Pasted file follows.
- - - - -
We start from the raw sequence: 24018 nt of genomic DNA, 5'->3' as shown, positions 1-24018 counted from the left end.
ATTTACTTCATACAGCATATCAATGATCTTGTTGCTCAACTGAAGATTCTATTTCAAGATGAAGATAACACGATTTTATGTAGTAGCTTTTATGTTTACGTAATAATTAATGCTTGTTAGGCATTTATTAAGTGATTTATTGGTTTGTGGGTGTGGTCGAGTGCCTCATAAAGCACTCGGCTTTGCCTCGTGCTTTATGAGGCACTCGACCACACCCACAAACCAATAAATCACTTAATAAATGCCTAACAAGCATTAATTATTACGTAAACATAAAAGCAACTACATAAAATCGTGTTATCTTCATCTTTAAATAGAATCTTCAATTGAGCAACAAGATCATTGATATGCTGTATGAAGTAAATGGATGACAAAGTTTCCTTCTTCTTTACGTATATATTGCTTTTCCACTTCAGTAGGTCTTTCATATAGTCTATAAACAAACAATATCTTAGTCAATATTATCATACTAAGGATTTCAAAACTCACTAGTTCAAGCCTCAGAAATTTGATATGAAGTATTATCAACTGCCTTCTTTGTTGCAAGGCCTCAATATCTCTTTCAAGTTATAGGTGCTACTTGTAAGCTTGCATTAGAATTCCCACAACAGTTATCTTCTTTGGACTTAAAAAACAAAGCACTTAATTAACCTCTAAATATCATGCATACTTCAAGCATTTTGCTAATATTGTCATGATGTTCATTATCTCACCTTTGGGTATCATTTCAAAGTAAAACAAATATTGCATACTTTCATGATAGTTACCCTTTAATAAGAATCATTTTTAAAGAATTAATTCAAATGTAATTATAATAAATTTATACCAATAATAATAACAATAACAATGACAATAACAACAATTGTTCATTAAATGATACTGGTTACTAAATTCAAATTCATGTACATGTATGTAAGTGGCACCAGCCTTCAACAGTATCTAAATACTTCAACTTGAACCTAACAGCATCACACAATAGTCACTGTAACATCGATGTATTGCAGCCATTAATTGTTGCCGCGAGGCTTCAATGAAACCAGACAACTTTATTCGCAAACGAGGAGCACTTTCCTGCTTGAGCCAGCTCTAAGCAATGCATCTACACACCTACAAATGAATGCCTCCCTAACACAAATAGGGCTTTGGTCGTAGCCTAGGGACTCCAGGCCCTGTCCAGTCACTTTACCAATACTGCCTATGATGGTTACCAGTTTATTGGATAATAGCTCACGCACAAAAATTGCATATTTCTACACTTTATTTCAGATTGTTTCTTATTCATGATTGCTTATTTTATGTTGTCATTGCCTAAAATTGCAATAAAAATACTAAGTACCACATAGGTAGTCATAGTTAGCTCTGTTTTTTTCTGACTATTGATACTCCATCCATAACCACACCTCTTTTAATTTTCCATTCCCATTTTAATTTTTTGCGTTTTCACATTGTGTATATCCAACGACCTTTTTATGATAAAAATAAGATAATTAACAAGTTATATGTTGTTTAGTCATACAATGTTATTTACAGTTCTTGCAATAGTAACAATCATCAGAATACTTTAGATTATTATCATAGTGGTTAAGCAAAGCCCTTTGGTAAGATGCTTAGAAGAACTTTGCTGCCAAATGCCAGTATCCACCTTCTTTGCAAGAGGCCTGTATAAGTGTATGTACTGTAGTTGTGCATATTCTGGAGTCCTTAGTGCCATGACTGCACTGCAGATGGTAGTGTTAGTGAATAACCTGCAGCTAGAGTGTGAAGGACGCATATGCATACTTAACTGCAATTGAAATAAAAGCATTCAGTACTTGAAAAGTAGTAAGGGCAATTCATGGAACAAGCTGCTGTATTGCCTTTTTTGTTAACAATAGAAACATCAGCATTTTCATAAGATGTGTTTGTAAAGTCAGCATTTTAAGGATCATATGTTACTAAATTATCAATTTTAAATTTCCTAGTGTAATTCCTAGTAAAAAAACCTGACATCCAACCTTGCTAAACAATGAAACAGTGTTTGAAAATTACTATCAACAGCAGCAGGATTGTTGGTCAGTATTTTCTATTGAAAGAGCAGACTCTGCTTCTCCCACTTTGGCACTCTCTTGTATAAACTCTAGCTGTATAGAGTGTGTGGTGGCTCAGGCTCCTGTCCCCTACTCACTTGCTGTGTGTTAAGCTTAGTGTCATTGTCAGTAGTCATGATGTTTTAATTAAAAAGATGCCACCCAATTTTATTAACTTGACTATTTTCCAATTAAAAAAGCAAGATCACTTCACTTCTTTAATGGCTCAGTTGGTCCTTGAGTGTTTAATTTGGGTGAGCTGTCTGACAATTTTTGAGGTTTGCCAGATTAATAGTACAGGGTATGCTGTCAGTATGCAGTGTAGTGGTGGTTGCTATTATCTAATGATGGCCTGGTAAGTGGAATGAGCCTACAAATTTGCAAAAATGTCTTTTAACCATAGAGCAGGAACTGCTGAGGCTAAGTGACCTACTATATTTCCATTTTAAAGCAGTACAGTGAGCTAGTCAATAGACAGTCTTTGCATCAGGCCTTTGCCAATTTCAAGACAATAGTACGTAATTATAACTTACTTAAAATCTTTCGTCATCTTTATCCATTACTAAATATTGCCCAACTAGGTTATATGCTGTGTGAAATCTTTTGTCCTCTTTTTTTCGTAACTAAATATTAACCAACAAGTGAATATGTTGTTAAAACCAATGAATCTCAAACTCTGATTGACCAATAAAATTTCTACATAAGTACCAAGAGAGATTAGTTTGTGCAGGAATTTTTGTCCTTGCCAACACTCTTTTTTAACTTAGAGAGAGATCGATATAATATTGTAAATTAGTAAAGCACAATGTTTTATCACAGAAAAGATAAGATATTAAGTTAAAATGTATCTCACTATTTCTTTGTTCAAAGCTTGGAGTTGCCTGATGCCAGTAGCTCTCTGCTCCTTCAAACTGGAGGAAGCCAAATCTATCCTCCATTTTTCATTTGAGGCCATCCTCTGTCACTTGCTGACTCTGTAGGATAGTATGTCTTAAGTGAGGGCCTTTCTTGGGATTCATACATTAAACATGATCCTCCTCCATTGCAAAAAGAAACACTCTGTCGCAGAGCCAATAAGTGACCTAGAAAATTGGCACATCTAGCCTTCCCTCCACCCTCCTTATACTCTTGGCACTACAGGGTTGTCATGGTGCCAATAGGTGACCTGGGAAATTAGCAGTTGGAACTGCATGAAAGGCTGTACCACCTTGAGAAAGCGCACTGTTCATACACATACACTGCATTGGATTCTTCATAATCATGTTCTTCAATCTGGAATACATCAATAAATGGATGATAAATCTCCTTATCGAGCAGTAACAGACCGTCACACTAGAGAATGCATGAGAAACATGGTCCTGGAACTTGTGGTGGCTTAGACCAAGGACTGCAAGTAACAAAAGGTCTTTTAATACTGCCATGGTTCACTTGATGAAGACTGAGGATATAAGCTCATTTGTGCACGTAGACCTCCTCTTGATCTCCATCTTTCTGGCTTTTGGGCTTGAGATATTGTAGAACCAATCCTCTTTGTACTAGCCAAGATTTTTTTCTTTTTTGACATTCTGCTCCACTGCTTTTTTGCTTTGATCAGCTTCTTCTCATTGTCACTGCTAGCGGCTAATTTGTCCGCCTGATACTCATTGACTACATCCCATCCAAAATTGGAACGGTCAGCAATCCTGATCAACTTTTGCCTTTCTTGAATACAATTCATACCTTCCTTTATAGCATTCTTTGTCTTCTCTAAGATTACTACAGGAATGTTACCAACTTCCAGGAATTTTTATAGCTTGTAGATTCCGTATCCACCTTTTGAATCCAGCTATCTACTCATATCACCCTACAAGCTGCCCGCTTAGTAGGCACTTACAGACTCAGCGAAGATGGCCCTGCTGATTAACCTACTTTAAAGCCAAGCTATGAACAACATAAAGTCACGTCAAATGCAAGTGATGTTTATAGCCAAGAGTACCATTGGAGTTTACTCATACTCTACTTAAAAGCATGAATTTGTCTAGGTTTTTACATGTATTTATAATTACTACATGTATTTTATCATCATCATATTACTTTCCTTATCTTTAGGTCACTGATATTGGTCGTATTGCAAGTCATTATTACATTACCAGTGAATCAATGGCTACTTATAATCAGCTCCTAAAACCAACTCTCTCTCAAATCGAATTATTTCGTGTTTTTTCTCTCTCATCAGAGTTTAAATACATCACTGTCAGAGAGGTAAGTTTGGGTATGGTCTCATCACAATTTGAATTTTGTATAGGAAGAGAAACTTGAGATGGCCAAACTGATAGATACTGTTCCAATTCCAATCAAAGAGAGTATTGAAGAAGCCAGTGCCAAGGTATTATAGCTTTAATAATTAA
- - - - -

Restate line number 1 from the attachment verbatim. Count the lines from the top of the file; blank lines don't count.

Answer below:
We start from the raw sequence: 24018 nt of genomic DNA, 5'->3' as shown, positions 1-24018 counted from the left end.